The Washington-based IMF was at the center of some of the biggest financial decisions of the past three decades, helping broker solutions to the Latin American debt crisis in the 1980s, and rescues for Mexico, Russia, Brazil and Asia in the 1990s after their currencies collapsed.
The IMF chief used to be treated like a statesman, crossing the globe to assert the fund's authority over borrowers.
In 1997 and 1998, the fund extended credit lines of more than $80 billion to Indonesia, Thailand and South Korea to help them avoid default after the decline in their currencies pushed up the cost of foreign-debt payments.
At a 1998 ceremony in Jakarta, then IMF managing director Michel Camdessus stood over Indonesian President Suharto while the former general was forced to lean down, and sign terms for emergency loans. Suharto's three-decade rule ended later that year.
Nowadays, the fund wields less influence and three-quarters of its standard loan portfolio is tied to one country -- Turkey.
``The head of the IMF is in danger of becoming more like the queen or the queen mother rather than a prime minister,'' said Jim O'Neill, chief economist at Goldman Sachs Group Inc. in London. ``Which of the big countries in the developing world needs the IMF or really cares what they think?''
Strauss-Kahn, speaking in a telephone interview from La Paz, Bolivia, said that the goal of the fund should continue to be the preservation of financial stability.
``The biggest priority is to redefine the priorities of the fund,'' he said. ``The goal should remain the same: To ensure financial stability. Once, this was mostly a question of current- account balances. Now it is a much broader question involving investment flows, and hedge funds, and the spillovers they create.''
The IMF's lending capacity is $161 billion, which pales in comparison with currency reserves in developing countries that have grown this year to $3.9 trillion, up from $910 billion in 1997, according to IMF figures. The fund's loans outstanding this year total $17.7 billion, the least since 1980.
``Heads of state no longer tremble at the approach of the IMF because they no longer need its money,'' said Adam Lerrick, an economics professor at Carnegie Mellon University in Pittsburgh. ``Leading the IMF will become a much more technical and less glamorous job.''
Strauss-Kahn, 58, was a candidate for the French Socialist Party's presidential nomination. He lost to Segolene Royal, who was defeated in May's general election by Nicolas Sarkozy. Sarkozy nominated Strauss-Kahn three months later.
Aside from France, only Russia has put forward a name, proposing the 56-year-old Tosovsky.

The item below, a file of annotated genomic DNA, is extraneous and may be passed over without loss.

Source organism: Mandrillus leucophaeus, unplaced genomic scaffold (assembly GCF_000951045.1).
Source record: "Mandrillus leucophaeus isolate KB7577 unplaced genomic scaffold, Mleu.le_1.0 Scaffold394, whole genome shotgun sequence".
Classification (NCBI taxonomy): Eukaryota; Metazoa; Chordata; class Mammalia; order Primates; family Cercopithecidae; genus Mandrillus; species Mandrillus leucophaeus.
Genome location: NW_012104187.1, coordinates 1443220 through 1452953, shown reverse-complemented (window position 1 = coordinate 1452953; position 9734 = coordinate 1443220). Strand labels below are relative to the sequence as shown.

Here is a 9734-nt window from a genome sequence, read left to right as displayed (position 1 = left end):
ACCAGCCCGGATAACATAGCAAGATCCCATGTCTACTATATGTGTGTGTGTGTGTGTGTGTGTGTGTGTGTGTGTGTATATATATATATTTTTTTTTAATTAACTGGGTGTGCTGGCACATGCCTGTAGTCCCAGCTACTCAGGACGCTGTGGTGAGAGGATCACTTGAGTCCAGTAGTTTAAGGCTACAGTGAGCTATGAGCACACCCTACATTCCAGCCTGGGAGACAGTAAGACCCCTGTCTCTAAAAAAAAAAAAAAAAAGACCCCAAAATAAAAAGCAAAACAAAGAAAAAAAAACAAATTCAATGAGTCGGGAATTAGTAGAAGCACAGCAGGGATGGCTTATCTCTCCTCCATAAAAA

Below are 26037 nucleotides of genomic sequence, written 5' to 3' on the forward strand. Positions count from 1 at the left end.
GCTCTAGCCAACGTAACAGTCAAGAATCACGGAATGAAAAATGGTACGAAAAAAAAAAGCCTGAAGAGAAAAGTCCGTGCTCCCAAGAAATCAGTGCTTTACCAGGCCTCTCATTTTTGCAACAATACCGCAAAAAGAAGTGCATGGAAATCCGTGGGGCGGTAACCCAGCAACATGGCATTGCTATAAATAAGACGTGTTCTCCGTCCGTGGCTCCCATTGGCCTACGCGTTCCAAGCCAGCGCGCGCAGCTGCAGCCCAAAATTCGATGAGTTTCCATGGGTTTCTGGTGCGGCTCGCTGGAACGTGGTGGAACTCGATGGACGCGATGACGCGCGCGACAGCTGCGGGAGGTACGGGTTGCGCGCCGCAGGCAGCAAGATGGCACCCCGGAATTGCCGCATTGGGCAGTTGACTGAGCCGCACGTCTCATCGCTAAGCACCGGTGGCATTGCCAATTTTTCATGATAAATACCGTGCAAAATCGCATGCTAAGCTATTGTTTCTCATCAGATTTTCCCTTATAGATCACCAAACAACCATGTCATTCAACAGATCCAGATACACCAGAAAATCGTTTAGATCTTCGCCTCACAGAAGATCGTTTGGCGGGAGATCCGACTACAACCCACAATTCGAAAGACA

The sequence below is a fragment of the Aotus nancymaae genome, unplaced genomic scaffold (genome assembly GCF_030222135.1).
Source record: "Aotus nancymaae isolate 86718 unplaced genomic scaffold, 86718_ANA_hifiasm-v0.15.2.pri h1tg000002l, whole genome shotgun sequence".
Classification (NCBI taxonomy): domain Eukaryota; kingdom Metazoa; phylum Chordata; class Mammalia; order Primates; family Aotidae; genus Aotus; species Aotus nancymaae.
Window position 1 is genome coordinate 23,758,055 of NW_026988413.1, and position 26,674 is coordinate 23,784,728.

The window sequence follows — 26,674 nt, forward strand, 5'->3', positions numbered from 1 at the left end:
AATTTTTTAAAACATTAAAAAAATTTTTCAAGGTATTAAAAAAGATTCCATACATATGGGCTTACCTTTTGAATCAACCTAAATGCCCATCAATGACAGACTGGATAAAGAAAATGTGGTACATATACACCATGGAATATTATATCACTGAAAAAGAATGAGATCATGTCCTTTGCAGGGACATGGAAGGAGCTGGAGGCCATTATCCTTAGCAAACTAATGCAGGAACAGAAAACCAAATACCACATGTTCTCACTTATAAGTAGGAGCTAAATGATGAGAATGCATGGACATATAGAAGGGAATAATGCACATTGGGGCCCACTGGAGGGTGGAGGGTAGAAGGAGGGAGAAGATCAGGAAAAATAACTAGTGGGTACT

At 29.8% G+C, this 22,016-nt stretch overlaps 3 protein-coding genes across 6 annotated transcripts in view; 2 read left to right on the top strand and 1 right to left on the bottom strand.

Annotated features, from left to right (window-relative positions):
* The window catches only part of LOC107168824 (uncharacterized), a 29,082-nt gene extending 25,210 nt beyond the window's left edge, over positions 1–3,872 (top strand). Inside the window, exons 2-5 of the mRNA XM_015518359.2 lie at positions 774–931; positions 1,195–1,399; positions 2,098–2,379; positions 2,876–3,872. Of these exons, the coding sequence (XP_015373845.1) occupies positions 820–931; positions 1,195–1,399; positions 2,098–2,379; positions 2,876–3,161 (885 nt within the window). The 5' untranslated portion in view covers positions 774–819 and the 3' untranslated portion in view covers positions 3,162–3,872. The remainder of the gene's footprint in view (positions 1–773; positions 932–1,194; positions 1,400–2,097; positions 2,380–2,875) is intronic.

In April, the fund predicted a shortfall of around $224 million in 2008. To fill the gap, the fund may need to sell a portion of its gold holdings, which may meet resistance from gold producers such as the U.S. and South Africa.
``Whoever comes in as the new managing director will inherit a difficult work program,'' said Mohamed El-Erian, chief executive officer of Harvard Management Company Inc. in Boston and a former deputy director of the fund.
The U.S. tried to make the fund an impartial adjudicator of members' foreign exchange policies, hoping to pressure China not to suppress the value of its currency. That ambition foundered after the Treasury rejected IMF assertions that the dollar was overvalued. On Aug. 2, an aide to Paulson told Congress that it's impossible to measure a currency's fair value.
The new managing director also risks alienating countries as he tries to broker a deal over voting power. The incumbent, Rodrigo de Rato of Spain, started a process to give more sway to emerging economies, such as China and India. That will mean European nations have to give up some power.
Strauss-Kahn ``will probably be the last European to become IMF head in the foreseeable future,'' Luxembourg Finance Minister Jean-Claude Juncker, told the Financial Times Deutschland on Aug. 28.
``It is unlikely that any reform is going to make many countries ecstatic, but it will almost certainly leave many unsatisfied,'' Bergsten said.
The IMF's shrinking profile was illustrated this month as corporate borrowing costs soared. As central banks in Europe, the U.S. and Japan injected extra cash into the banking system to prevent credit from drying up, de Rato was silent. The fund's only contribution was a statement from Masood Ahmed, the head of external relations.